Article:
Kitten can't stop biting my face - Cat Forum : Cat Discussion Forums
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post #1 of 10 (permalink) Old 07-31-2011, 12:15 PM Thread Starter
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Kitten can't stop biting my face

My youngest cat, a kitten of nearly three months has recently caught the bad habit of biting my face.

He's always purring and in a good mood when doing it and I've been having a huge problem figuring out why he does it! It always starts with him being cuddly and before he started biting, he had the habit of licking my face.

He's generally an easy going cat and not at all agressive; though quite hyper and impulsive and has shown to have poor judgement when facing risky situations. I'm not sure if it's related to the biting problem.

He was weaned very early as his mother seemed to have lost her milk, and came to my house when he was just under two months old, due to the previous owner's unwillingness to keep the kittens any longer.
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post #2 of 10 (permalink) Old 07-31-2011, 12:41 PM
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That's love bites. Your kitten is saying "I love you" My Metoo does that from time to time.

Either enjoy them, or gently push her away whenever she does that. She might learn later on that you don't like it.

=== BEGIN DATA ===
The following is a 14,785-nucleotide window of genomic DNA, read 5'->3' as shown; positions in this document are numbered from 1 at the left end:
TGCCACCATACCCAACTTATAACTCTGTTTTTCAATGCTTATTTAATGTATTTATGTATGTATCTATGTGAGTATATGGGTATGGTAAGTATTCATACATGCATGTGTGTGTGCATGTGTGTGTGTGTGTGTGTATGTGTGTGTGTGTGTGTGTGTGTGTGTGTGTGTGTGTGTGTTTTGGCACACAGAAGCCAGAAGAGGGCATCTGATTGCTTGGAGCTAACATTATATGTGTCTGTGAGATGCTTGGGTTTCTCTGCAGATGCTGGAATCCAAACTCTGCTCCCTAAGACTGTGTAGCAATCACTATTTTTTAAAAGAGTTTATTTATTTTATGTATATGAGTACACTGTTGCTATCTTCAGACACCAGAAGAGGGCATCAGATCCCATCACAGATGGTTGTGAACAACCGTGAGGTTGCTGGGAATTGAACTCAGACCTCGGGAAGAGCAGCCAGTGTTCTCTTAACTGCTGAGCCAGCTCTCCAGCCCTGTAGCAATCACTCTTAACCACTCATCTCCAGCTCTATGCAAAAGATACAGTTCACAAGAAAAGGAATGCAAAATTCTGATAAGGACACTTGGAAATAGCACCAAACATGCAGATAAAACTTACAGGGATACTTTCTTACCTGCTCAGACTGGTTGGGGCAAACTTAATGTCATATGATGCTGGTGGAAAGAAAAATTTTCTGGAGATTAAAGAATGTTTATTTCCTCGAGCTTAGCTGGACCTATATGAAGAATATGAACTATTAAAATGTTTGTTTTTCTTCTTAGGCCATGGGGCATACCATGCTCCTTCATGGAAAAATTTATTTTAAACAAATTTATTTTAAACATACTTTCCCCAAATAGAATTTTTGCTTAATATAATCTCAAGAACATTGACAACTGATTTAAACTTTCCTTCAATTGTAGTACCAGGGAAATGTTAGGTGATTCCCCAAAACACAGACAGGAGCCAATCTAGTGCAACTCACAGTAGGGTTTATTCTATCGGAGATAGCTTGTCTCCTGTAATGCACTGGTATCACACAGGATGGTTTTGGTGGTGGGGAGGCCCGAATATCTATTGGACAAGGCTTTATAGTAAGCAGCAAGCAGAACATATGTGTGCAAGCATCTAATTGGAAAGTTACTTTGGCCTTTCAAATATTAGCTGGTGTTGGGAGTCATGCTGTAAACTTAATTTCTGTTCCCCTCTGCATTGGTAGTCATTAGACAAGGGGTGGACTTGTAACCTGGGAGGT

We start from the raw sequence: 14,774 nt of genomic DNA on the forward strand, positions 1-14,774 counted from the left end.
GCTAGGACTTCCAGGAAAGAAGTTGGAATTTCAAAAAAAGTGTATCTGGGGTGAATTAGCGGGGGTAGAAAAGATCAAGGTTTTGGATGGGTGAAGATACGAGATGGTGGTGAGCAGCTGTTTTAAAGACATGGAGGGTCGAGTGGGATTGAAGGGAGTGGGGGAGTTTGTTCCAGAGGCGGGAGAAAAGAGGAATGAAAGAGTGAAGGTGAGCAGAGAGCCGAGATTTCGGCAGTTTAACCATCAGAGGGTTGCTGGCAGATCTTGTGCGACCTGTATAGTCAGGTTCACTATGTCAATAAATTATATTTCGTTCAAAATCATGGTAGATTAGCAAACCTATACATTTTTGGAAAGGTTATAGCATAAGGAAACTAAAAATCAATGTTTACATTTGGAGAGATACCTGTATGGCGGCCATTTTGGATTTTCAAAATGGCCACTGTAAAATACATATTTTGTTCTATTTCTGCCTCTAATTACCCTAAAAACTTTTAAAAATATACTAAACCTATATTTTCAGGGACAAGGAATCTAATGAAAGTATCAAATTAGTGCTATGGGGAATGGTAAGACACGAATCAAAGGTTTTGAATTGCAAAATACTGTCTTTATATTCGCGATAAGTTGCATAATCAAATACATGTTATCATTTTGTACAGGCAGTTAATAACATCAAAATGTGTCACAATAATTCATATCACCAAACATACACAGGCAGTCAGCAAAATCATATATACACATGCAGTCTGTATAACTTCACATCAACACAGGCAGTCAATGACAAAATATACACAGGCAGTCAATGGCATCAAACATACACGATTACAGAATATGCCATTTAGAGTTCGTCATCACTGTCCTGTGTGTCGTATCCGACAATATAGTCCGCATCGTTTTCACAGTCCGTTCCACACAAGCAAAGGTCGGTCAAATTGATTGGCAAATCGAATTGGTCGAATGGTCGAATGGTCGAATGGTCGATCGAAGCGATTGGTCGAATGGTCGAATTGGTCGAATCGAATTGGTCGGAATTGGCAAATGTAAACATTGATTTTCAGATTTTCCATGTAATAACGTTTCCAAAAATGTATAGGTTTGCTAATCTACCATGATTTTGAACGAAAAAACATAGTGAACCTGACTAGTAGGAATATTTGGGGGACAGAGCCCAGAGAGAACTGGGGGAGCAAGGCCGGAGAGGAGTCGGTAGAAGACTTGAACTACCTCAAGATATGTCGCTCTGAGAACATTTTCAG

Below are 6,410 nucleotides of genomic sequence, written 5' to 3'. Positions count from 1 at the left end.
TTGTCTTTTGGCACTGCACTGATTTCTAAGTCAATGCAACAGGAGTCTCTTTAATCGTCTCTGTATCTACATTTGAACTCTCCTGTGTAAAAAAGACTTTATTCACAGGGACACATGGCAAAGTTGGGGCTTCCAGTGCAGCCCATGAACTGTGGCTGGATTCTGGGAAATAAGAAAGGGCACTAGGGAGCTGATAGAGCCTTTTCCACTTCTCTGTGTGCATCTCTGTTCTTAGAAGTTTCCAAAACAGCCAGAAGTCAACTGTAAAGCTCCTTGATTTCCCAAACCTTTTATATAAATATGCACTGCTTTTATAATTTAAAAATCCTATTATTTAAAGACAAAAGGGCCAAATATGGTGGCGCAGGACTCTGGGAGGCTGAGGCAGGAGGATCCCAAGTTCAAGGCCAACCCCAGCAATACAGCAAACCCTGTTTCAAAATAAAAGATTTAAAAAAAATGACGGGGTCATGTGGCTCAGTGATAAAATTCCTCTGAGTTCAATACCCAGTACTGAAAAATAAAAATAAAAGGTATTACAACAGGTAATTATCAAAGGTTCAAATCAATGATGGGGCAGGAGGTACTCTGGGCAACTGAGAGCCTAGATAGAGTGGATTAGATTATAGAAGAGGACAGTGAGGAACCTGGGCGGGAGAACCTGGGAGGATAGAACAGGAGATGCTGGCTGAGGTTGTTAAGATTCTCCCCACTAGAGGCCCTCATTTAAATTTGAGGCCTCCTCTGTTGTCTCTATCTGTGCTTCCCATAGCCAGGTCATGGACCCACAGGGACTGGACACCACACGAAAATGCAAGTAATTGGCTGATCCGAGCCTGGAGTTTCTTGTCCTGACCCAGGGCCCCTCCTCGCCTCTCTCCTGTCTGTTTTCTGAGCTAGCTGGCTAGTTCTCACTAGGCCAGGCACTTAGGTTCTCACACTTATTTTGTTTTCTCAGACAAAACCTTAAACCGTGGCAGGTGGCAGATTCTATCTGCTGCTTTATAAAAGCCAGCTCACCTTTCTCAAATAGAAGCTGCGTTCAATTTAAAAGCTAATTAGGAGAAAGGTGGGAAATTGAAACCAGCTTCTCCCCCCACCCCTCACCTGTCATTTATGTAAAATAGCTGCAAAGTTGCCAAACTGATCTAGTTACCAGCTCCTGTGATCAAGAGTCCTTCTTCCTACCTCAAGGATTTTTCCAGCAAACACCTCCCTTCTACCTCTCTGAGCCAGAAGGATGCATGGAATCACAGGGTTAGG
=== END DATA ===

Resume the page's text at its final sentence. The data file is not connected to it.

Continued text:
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post #3 of 10 (permalink) Old 07-31-2011, 01:30 PM
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Ha! I actually had the same question a couple of days ago. Nice to know I'm in good company on being confused by it at first.

Cats and how they use their teeth?

As yingying said, it's a love bite.
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post #4 of 10 (permalink) Old 08-01-2011, 07:40 AM Thread Starter
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Those are pretty darn hard lovebites then! He leaves marks every time and worse still is when he bites and then pulls! Maybe little Kvote simply doesn't understand it hurts...
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post #5 of 10 (permalink) Old 08-01-2011, 10:54 AM
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Cat's skin is a lot tougher than human's, so most probably he doesn't know his bite hurts you. It's one common thing happened when kittens are separate from their mom too soon, otherwise mom cats will teach their kids to play gentle.

It's something you better teach him now, otherwise when he grows older the bites will lead to blood. Sorry I cannot help you on how to train kittens not biting hard, since my cats don't have that problem. But there are lots of posts on this forum about this issue, and I'm sure some will work

But I would suggest whatever method you take, don't do the "punish" way, like spray bottle or so. Afterall, nobody want to be treated harshly when they are saying "I love you", right? You may hurt his feeling and push him to turn cold on you. You can start from crying in pain and dodge away when it feels hurt. If you get a very smart kitten, he will learn soon. Good luck!